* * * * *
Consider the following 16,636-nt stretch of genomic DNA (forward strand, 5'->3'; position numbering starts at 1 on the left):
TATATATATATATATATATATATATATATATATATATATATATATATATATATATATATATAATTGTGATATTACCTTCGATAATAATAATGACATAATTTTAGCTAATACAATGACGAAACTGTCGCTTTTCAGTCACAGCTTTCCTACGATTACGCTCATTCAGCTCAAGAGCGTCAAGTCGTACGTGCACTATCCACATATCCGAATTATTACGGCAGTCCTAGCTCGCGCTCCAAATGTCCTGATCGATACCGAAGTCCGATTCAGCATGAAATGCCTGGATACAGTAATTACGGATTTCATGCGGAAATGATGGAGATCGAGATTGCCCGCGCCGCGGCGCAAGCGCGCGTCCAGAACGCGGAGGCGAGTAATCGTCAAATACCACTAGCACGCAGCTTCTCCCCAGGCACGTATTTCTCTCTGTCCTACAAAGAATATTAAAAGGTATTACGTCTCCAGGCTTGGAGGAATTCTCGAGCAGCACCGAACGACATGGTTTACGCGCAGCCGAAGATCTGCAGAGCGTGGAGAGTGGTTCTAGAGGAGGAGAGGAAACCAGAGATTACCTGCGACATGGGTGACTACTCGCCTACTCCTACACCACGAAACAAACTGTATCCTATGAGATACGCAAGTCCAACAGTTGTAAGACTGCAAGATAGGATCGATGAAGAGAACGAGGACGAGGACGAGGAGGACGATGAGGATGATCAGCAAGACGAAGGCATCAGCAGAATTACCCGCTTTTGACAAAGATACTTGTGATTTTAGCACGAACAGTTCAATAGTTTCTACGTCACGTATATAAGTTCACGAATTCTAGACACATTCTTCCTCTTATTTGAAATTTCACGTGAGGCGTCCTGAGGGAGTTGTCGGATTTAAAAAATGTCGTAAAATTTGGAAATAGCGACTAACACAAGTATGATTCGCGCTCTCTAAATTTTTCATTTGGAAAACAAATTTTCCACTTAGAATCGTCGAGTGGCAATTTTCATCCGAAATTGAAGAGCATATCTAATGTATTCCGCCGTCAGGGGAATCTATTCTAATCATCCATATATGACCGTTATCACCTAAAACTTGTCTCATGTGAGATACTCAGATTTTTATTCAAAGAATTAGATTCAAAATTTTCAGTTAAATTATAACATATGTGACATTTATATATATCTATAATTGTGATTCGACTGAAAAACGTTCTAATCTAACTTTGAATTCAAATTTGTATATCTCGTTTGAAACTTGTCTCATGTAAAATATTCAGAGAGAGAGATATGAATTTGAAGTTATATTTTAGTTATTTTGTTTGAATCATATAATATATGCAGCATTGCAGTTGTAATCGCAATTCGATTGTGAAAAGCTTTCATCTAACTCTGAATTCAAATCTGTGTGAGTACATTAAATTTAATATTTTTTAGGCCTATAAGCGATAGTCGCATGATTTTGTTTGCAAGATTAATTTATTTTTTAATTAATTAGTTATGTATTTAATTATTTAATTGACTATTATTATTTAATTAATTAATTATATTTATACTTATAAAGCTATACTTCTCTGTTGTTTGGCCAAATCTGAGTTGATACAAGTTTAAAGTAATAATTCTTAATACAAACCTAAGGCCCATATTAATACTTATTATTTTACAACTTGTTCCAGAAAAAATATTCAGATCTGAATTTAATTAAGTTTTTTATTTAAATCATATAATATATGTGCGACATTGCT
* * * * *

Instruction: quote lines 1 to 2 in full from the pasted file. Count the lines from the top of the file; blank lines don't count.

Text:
Consider the following 16,636-nt stretch of genomic DNA (forward strand, 5'->3'; position numbering starts at 1 on the left):
TATATATATATATATATATATATATATATATATATATATATATATATATATATATATATATAATTGTGATATTACCTTCGATAATAATAATGACATAATTTTAGCTAATACAATGACGAAACTGTCGCTTTTCAGTCACAGCTTTCCTACGATTACGCTCATTCAGCTCAAGAGCGTCAAGTCGTACGTGCACTATCCACATATCCGAATTATTACGGCAGTCCTAGCTCGCGCTCCAAATGTCCTGATCGATACCGAAGTCCGATTCAGCATGAAATGCCTGGATACAGTAATTACGGATTTCATGCGGAAATGATGGAGATCGAGATTGCCCGCGCCGCGGCGCAAGCGCGCGTCCAGAACGCGGAGGCGAGTAATCGTCAAATACCACTAGCACGCAGCTTCTCCCCAGGCACGTATTTCTCTCTGTCCTACAAAGAATATTAAAAGGTATTACGTCTCCAGGCTTGGAGGAATTCTCGAGCAGCACCGAACGACATGGTTTACGCGCAGCCGAAGATCTGCAGAGCGTGGAGAGTGGTTCTAGAGGAGGAGAGGAAACCAGAGATTACCTGCGACATGGGTGACTACTCGCCTACTCCTACACCACGAAACAAACTGTATCCTATGAGATACGCAAGTCCAACAGTTGTAAGACTGCAAGATAGGATCGATGAAGAGAACGAGGACGAGGACGAGGAGGACGATGAGGATGATCAGCAAGACGAAGGCATCAGCAGAATTACCCGCTTTTGACAAAGATACTTGTGATTTTAGCACGAACAGTTCAATAGTTTCTACGTCACGTATATAAGTTCACGAATTCTAGACACATTCTTCCTCTTATTTGAAATTTCACGTGAGGCGTCCTGAGGGAGTTGTCGGATTTAAAAAATGTCGTAAAATTTGGAAATAGCGACTAACACAAGTATGATTCGCGCTCTCTAAATTTTTCATTTGGAAAACAAATTTTCCACTTAGAATCGTCGAGTGGCAATTTTCATCCGAAATTGAAGAGCATATCTAATGTATTCCGCCGTCAGGGGAATCTATTCTAATCATCCATATATGACCGTTATCACCTAAAACTTGTCTCATGTGAGATACTCAGATTTTTATTCAAAGAATTAGATTCAAAATTTTCAGTTAAATTATAACATATGTGACATTTATATATATCTATAATTGTGATTCGACTGAAAAACGTTCTAATCTAACTTTGAATTCAAATTTGTATATCTCGTTTGAAACTTGTCTCATGTAAAATATTCAGAGAGAGAGATATGAATTTGAAGTTATATTTTAGTTATTTTGTTTGAATCATATAATATATGCAGCATTGCAGTTGTAATCGCAATTCGATTGTGAAAAGCTTTCATCTAACTCTGAATTCAAATCTGTGTGAGTACATTAAATTTAATATTTTTTAGGCCTATAAGCGATAGTCGCATGATTTTGTTTGCAAGATTAATTTATTTTTTAATTAATTAGTTATGTATTTAATTATTTAATTGACTATTATTATTTAATTAATTAATTATATTTATACTTATAAAGCTATACTTCTCTGTTGTTTGGCCAAATCTGAGTTGATACAAGTTTAAAGTAATAATTCTTAATACAAACCTAAGGCCCATATTAATACTTATTATTTTACAACTTGTTCCAGAAAAAATATTCAGATCTGAATTTAATTAAGTTTTTTATTTAAATCATATAATATATGTGCGACATTGCT